But perhaps the more interesting data comes in terms of where American Jews think antisemitism is coming from, and who is mostly responsible for it. It's no surprise that most Jews are Democrats, most Jews lean liberal, and most Jews have an unfavorable view of Donald Trump (by a 22/76 margin -- whoof!). It might be a little more surprising -- at least given how the issue has been covered by both the Jewish and non-Jewish press -- how Jews assess the threat of antisemitism and the response to it on an ideological level.

Jews strongly disapprove of how Donald Trump is handling the threat of antisemitism in the United States -- literally, 62% "strongly disapprove", the overall approve/disapprove spread is 24/73. In terms of where the threat of antisemitism is strongest in America, the answer is "the extreme right" -- 49% of respondents say it is a "very serious" threat, compared to 15% for "the extreme left" and 27% for "extremism in the name of Islam". Add in the "moderately serious" threat respondents and the extreme right gets 78%, the extreme left 36%, and Islamic extremism 54%.

But that's dealing with "extremists". What about mainstream political parties? Here we see something that I think should blow some doors off. Asked to assess the Democratic and Republican parties' responsibility for contemporary antisemitism on a 1 - 10 scale (where 1 is "no responsibility" and 10 is "total" responsibility), Democrats saw 75% of respondents give them a grade of 5 or below (i.e., the bottom half of the scale), versus 22% at 6 or higher (the modal response was a "1" -- no responsibility -- the second most common response was a "2"). For Republicans, by contrast, just 38% of respondents gave them a 5 or below score, while 61% scored them above a 6. Their modal response was an "8", the second most common response a "10".

The way it's been covered in the press, one would think that Jews are fearful of left antisemitism and furious at the Democratic Party for not tamping down on it. In reality, the consensus position in the Jewish community is that the most dangerous antisemitism remains far-right antisemitism, and that in terms of political responsibility the Republican Party is a far more dangerous actor than the Democratic Party is. That consensus has the added advantage of reflecting reality -- it's obviously true that right-wing antisemitism (the sort that gets Jews killed) in America is more dangerous than other varieties, and it's obviously true that the GOP has been nothing short of abysmal in policing itself and reining in its antisemitic conspiracy mongers (thinking instead that its Israel policies entitle it to a nice fat "get-out-of-antisemitism-free" card).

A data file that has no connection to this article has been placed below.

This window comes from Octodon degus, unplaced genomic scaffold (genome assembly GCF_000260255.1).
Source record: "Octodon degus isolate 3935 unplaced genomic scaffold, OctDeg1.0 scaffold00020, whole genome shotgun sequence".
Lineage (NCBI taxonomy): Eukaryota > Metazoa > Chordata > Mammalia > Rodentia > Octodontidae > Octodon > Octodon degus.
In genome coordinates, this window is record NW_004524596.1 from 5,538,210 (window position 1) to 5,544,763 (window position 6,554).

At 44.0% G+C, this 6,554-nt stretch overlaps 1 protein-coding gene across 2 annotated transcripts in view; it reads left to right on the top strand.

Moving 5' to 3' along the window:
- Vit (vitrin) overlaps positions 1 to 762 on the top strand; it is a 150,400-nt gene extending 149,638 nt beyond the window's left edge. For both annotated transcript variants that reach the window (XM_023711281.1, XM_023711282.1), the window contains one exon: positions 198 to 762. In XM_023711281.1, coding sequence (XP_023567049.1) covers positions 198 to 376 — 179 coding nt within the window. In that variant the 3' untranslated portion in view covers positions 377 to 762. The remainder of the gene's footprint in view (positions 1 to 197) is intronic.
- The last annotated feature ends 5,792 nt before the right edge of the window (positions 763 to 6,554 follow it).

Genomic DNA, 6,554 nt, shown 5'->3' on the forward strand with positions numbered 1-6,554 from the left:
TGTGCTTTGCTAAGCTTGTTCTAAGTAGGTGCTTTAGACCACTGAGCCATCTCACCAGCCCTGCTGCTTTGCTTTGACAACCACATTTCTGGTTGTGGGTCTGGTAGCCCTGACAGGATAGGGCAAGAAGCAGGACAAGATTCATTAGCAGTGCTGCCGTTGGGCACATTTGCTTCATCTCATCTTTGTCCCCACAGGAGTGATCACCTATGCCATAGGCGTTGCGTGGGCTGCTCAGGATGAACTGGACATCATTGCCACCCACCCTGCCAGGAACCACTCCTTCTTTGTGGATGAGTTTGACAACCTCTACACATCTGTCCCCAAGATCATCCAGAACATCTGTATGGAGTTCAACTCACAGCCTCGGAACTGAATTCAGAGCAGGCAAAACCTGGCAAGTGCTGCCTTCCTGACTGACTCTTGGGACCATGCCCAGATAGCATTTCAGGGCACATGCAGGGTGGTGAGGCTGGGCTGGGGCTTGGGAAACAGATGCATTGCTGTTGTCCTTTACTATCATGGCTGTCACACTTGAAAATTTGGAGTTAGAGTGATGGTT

Now the question is whether Jewish institutions and the Jewish media (or -- dare to dream -- the mainstream media) will follow the lead on this, and start reallocating attention and emphasis accordingly.

Now let's move to the Critical Issues poll. It covers a bunch of ground on Mid-East policy, but it is in particular one of the first I've seen to try and gauge American attitudes towards BDS, so let's focus on that.

Perhaps the most striking finding is being slightly misreported -- the Jerusalem Post says it found that 48% of Democrats support BDS. But that's not right -- the true number is probably around half that.

The survey first asked how much people had heard about BDS -- and for a majority of respondents (including 55% of Democrats), the answer was "nothing". They hadn't heard of BDS at all. The next-most common response was "a little" (29%), while "a good amount" and "a great deal" combined for just 20%. Only those who had heard at least "a little" about BDS were then asked whether they supported it or not. Overall, 26% of respondents supported it ("strongly" or "somewhat"), while 47% opposed it, and 26% were neutral. For Democrats, that split was 48% support (14% "strongly", 34% "somewhat"), 37% neutral, and 15% opposed. So that's where the 48% figure comes from -- but again, it excludes the majority of Democrats who've never heard about BDS at all. Add them in (and assume they'll be at "neither support nor oppose"), and the percentage of Democrats supporting BDS probably falls into the mid-20s.

Now obviously, that's itself noteworthy. But it's hard to know what to make of it, especially given that most of those who have heard about BDS still have only heard "a little" about it. That in itself is worth pointing out -- for all the indigestion this issue is causing the Jewish community, it's barely made an imprint on the polity writ large: 80% of all Americans have heard little or nothing about it. It's hardly some sort of generational wave that's caught the attention of the nation.

Still, it would have been interesting to know if those who had heard more were more or less likely to support the campaign -- my guess is actually it would yield greater polarization (those who've heard a lot about BDS would be more likely to either strongly support or strongly oppose it). But -- probably because the number of respondents who've heard more than "a little" about BDS is so small -- we don't have data at that level of granularity.